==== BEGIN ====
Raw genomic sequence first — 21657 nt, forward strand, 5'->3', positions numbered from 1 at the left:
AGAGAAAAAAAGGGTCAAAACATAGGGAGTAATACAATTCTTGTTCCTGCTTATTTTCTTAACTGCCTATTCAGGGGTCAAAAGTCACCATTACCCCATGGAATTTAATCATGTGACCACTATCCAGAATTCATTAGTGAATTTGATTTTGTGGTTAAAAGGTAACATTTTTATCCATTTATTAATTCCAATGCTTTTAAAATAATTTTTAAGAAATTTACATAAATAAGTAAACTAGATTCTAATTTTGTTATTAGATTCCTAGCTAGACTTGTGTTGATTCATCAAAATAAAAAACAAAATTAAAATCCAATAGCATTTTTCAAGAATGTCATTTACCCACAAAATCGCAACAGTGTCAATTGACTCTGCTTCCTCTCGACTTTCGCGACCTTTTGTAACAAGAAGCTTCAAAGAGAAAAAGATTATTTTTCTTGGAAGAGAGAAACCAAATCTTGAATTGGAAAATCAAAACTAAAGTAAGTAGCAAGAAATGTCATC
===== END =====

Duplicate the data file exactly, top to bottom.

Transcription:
Raw genomic sequence first — 21657 nt, forward strand, 5'->3', positions numbered from 1 at the left:
AGAGAAAAAAAGGGTCAAAACATAGGGAGTAATACAATTCTTGTTCCTGCTTATTTTCTTAACTGCCTATTCAGGGGTCAAAAGTCACCATTACCCCATGGAATTTAATCATGTGACCACTATCCAGAATTCATTAGTGAATTTGATTTTGTGGTTAAAAGGTAACATTTTTATCCATTTATTAATTCCAATGCTTTTAAAATAATTTTTAAGAAATTTACATAAATAAGTAAACTAGATTCTAATTTTGTTATTAGATTCCTAGCTAGACTTGTGTTGATTCATCAAAATAAAAAACAAAATTAAAATCCAATAGCATTTTTCAAGAATGTCATTTACCCACAAAATCGCAACAGTGTCAATTGACTCTGCTTCCTCTCGACTTTCGCGACCTTTTGTAACAAGAAGCTTCAAAGAGAAAAAGATTATTTTTCTTGGAAGAGAGAAACCAAATCTTGAATTGGAAAATCAAAACTAAAGTAAGTAGCAAGAAATGTCATC